Customers, competitors pitch in after fire damages Fredericton pub
A Facebook site was launched, aimed at raising funds to help the out-of-work staff of the Garrison Ale House.
Published Monday, January 7, 2013 6:57PM AST
A weekend fire has damaged a restaurant in Fredericton but customers, and even competitors, are stepping up with support and donations for staff at the Garrison Ale House.
Damage from Friday night’s fire has scarred the interior of the eatery but many workers are just happy to see the building still standing.
“I was one of the first hands to first smell the smoke,” says Nicole Spidell, supervisor at the Garrison Ale House.
With the restaurant out of operation, Spidell is one of the 38 employees who are now out of a job.
“We’re trying to keep together as much as possible,” she says. “I know we’ve gotten together this weekend, just to talk about it.”
Patrons are also getting together to help support the staff through fundraisers, with events and ideas being posted on a Facebook site.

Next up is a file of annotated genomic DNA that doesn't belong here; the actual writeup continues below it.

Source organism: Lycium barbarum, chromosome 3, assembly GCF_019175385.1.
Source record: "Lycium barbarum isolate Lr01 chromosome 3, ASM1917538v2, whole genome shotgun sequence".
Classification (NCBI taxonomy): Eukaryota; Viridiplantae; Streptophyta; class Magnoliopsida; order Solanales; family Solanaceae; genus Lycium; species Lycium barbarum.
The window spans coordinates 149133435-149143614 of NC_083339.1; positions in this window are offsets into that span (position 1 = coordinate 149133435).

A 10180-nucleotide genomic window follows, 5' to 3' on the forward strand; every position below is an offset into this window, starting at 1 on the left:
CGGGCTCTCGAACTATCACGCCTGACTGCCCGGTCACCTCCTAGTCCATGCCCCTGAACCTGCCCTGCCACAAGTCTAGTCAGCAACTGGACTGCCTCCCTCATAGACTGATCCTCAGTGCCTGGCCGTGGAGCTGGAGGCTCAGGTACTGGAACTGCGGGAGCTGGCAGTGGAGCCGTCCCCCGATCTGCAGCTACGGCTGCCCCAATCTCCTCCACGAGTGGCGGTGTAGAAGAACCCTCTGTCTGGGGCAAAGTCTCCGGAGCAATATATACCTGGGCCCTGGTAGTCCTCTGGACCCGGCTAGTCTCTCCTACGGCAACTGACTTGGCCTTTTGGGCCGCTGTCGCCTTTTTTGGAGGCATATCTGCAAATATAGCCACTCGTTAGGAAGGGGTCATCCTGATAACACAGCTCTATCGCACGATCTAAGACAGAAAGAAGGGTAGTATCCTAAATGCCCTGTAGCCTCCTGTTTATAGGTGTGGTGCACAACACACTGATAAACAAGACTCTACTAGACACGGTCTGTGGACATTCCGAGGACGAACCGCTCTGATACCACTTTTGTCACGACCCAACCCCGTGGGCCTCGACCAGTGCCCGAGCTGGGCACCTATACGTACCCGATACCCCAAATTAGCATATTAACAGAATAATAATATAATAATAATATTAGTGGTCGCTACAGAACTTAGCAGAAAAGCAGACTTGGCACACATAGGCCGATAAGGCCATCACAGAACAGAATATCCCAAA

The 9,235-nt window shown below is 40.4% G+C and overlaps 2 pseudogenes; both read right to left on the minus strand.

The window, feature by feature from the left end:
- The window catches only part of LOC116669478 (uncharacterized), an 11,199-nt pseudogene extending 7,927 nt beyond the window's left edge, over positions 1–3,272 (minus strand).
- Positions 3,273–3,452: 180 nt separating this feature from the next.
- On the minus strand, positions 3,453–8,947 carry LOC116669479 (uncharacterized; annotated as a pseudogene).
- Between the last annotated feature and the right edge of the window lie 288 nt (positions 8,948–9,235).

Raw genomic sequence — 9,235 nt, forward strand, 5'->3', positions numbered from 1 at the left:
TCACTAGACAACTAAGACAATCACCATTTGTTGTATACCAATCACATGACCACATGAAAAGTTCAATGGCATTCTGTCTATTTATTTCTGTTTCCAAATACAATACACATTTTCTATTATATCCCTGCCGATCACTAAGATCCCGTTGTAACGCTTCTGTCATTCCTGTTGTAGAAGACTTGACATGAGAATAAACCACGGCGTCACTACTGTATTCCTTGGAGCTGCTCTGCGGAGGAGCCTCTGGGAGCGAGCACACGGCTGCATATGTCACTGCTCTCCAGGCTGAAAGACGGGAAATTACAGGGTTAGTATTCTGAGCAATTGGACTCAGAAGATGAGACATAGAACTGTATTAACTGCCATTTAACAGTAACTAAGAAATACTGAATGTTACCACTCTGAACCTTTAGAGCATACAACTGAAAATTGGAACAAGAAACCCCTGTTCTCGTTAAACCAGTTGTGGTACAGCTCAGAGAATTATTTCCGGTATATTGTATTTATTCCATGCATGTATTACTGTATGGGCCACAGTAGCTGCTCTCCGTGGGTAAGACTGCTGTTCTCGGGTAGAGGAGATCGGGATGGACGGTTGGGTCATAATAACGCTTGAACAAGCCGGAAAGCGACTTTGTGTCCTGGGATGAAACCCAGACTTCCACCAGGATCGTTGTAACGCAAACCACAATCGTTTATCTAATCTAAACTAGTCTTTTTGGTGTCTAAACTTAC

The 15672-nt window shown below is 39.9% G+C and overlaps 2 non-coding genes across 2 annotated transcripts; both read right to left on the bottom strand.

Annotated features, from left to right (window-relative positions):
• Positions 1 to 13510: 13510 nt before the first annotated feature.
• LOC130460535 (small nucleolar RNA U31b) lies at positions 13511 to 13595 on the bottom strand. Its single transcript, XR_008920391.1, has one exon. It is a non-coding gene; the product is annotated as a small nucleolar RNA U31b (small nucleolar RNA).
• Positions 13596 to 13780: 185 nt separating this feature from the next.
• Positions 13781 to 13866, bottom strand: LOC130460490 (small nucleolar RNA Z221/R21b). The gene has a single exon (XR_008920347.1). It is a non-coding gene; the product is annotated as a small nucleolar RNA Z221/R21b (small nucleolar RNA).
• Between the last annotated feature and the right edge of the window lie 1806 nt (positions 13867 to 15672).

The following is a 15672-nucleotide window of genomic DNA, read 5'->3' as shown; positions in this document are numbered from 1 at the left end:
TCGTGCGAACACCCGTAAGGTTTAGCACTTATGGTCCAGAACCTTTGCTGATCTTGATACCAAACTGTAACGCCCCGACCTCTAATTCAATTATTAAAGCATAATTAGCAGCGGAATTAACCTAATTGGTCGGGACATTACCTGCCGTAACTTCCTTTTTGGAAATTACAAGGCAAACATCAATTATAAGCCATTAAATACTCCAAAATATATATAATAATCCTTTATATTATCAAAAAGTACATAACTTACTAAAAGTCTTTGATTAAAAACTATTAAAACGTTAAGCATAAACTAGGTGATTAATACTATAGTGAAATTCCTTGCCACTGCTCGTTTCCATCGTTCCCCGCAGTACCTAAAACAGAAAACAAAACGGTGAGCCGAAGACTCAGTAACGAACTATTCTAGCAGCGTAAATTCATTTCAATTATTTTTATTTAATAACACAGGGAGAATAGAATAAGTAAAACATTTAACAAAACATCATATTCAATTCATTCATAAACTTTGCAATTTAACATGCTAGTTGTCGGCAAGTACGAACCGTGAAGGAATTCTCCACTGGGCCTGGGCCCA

“The building will take care of itself, the insurance will help out, take care of that, but it’s the staff left in the lurch,” says fundraising co-ordinator Robb Hartlen.
The owners hope to have the restaurant up and running in roughly six weeks.
“It’s along period of time, even with EI you’re looking at about a month before anything kicks in,” says Hartlen.
Workers at the city’s Isaac’s Way restaurant found themselves in a similar situation when their eatery burned to the ground in October.
The Garrison Ale House was one of many restaurants in the area that stepped up to help staff at Isaac’s Way. Now, staff at other local restaurants and bars are offering donations to the Garrison Ale House staff.
“We’re all in the food and drink industry and it’s a tight-knit community in Fredericton, and we feel sympathetic to the situation,” says Frank Scott, manager of the Lunar Rogue Pub.
Spidell says she is grateful, but not surprised, to see an outpouring of support from other establishments and customers.
“It’s not exactly a relationship between customer and server, it’s more like we’re friends,” she says. “We’re family and we know about each other’s lives and the goings on.”
With files from CTV Atlantic's Nick Moore